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Isle of Man TT: Gary Pinchin's Blog - Anything can happen around the mountain course

Published: 01 June 2008

During practice week both John McGuinness and Clive Padgett said that there’s nothing certain at the Isle of Man TT, that in six laps races around the Mountain course, anything can happen.

Well that was certainly true yesterday. I can’t remember the last time all three pre-race favourites in a superbike Isle of Man TT fell by the wayside. John McGuinness and Guy Martin were sidelined by electrical problems (see Wednesday’s paper out June 4, 2008 for the full story behind this) and Ian Hutchinson went out with what he described as an ‘oil leak.’

You can’t help feeling gutted for all of them. McGuinness was distraught, not so much for himself but for Clive Padgett and the team.

I remember last year’s Isle of Man TT when he so wanted to give Clive the Supersport TT win and was gutted when he couldn’t quite pull that off. And it didn’t happen again today for reasons outside Padgett’s or his control.

Disappointment for Clive was John’s first comment when I caught up with him back at his motorhome after the race – and then for the fans who he said were robbed of a classic scrap between him and Guy Martin. John didn’t say it but I think he was really enjoying the challenge and had certainly had a good run from Glen Helen to Ramsey to peg the gap to split seconds.

Talking to Clive Padgett and his first comment was how gutted he was for John. There’s a level of mutual respect in the team that I don’t think I’ve ever seen before.

I was gutted for Guy Martin and the Hydrex Bike Animal Honda team too. Guy is so mad keen for the TT, so focused on winning his first TT win, and then he gets sidelined through no fault of his own, or his crew. 

The Hydrex team has come such a long way in the past couple of seasons to the point where they are one of the best outfits in not just the Isle of Man TT paddock, but also the British Superbike paddock and they’re deserving some rewards for their efforts. Alas not this race.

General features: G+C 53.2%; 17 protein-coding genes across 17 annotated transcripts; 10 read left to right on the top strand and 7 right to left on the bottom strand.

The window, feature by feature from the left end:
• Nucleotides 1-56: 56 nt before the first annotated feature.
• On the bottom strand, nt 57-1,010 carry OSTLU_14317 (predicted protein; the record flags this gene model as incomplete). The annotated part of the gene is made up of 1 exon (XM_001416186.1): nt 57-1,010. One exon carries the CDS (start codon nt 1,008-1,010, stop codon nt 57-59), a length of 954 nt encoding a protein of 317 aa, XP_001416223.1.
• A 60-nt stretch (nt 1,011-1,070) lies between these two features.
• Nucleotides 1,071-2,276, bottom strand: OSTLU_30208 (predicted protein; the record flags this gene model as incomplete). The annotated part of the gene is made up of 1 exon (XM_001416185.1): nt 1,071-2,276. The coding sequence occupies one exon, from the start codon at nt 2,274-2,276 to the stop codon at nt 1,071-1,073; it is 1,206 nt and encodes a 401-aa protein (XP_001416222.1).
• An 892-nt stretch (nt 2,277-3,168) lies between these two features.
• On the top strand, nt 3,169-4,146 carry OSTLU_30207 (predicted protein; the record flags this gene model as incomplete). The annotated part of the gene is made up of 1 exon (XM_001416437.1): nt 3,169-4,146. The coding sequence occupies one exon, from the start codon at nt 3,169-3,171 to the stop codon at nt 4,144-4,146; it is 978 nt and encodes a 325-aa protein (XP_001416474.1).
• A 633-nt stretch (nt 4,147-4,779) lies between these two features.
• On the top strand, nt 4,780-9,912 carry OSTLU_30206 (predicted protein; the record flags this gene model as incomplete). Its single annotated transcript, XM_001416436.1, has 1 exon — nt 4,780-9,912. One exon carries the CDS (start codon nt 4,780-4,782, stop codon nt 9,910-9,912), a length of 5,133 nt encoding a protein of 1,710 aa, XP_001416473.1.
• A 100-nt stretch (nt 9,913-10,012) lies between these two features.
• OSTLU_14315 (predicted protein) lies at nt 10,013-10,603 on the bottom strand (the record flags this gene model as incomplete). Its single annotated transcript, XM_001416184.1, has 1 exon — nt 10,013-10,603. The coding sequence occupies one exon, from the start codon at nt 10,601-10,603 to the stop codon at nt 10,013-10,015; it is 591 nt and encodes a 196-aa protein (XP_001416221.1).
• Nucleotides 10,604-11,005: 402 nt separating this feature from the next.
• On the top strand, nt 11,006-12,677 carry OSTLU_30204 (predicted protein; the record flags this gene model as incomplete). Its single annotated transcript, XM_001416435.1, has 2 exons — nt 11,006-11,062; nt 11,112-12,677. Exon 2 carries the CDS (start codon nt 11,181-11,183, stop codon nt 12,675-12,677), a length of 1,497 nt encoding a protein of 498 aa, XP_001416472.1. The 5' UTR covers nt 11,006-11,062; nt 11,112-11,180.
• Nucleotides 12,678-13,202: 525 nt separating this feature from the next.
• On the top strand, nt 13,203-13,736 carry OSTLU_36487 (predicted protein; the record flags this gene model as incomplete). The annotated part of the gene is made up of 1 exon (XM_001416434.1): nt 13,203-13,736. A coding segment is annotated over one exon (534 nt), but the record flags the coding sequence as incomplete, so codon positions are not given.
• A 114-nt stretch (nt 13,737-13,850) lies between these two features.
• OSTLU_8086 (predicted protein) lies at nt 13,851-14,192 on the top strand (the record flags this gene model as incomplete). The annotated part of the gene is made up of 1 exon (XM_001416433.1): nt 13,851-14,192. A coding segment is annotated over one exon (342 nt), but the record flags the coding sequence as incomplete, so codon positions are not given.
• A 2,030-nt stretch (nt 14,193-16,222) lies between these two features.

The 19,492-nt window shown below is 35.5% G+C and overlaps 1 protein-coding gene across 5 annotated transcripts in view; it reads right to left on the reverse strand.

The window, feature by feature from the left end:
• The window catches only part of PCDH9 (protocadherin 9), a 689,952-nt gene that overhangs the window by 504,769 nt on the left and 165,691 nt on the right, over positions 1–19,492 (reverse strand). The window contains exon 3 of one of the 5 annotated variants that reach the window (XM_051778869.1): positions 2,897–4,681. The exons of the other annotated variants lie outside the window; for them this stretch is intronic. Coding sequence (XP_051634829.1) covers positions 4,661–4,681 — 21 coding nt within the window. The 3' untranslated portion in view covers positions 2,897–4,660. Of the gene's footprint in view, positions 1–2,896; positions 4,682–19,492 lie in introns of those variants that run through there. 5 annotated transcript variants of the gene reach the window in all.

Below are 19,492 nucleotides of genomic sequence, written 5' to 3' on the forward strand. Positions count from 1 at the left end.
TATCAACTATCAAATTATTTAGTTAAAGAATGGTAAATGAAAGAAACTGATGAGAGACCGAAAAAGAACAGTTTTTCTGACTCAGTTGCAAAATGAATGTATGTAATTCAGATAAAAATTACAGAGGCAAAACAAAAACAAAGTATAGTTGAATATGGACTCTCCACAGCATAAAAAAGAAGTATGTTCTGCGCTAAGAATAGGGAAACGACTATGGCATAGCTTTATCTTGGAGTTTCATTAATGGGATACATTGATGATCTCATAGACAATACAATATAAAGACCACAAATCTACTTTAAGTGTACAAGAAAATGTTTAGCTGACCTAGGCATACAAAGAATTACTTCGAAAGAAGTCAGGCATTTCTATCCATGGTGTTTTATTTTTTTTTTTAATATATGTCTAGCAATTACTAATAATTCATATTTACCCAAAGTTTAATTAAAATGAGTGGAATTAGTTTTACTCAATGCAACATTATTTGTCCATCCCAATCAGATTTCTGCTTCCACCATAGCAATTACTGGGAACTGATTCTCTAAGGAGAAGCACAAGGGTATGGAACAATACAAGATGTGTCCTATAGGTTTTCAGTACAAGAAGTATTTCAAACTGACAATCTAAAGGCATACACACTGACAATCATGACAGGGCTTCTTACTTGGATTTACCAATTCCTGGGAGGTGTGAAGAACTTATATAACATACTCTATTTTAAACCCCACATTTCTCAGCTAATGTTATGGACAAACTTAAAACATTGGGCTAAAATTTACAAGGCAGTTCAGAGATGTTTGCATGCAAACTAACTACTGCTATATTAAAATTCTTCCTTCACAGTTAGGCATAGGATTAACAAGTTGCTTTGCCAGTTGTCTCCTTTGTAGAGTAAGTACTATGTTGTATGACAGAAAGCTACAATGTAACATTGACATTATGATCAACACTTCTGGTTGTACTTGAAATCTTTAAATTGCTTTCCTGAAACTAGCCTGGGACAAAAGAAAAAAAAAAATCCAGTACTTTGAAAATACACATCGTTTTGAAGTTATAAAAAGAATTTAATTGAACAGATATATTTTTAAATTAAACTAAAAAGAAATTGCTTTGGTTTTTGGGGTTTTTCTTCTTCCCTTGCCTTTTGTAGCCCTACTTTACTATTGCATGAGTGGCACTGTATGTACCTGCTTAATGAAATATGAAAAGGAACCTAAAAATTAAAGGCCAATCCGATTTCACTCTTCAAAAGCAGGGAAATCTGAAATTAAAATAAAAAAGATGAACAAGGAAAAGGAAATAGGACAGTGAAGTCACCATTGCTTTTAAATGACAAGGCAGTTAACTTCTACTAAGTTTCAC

Hutchinson’s retirement was a bit disappointment too. He looked out of it early in the week and on the back of a disappointing North West we’d almost written him off but then he produced that 126mph lap almost out of the blue on Thursday and suddenly everyone was talking about him again.

On the other hand I was delighted for the Relentless by TAS Suzuki boys – and for Cameron Donald, though I’ve got to admit I didn’t think he could take the race to McGuinness or Martin – at least not this early in the week.

Just before the off I was chewing the fat with Isle of Man TT programme editor Steve Burns and designer Al Perkin. It was one of those many ‘who’s your money on’ chats before any race and rather stupidly I said I didn’t think Donald would be a contender  - simply because all week he’d been saying he needed more laps and his 128 fast one came after following McGuinness. Well I once predicted that Jeremy McWilliams would win the British Superbike title on a Stobart Honda so what do I know?

Obviously I overlooked typical Aussie grit because Donald was outstanding. Even in the race when the two Suzukis were clear I thought Anstey would assume the lead on the road but the only time he did, according to Bruce, was when Cameron had relaxed the pace a tad too much and Bruce wanted to give him the hurry-up.

And Anstey was awesome eh?  After all the handling issues last year Bruce got himself a bike that barely needed the clickers adjusting and look what he did with it. If he can get his head down right from the start in the Senior it could be his turn on the top step. But then again….

Andwhat about Adrian Archibald? Old Archie certainly shut the critics right up with his third place. I remember being at the Isle of Man TT press launch in January (or was it February?). Whenever.  Someone said they were surprised he was racing again this year.

They thought he should retire!  Outrageous. Yeah, he’s had a right lean time for the past couple of years but he’s an Isle of Man TT winner on a superbike and proved yesterday he’s not forgotten how to race.

Aside from Donald’s sensational win, I think one of the best rides of the day has to be Gary Johnson’s on the 2005-model Uel Duncan Honda. The guy has next to bugger-all experience around the place, freely admits he didn’t do any research for his debut last year, and finishes fourth in a superbike Isle of Man TT race this year. Bloody amazing.

He’s obviously a natural and I think we’ll be hearing a lot more about him on the roads in the future.

That’s the great thing about this race. Fresh blood. Yes we all love to see McGuinness in action and Anstey, but Donald and Johnson have just injected a whole new breath of fresh air into the Isle of Man TT.

And it’s not just in the solos. What about Tim Reeves and Pat Farrance finishing third in the Sidecar race? Simply bloody marvellous.

Reeves got a lot of flack from his peers who reckoned just because he was a triple World Sidecar Champion on short circuits, it didn’t mean he could do well at the Isle of Man TT.

Well, Reeves worked his nuts off to proved them wrong and certainly shut them up today. And just like Donald and Johnson, he’s breathed new life into the Sidecars.

Wow, a year on from the Centenary, the Isle of Man TT is rocking.  

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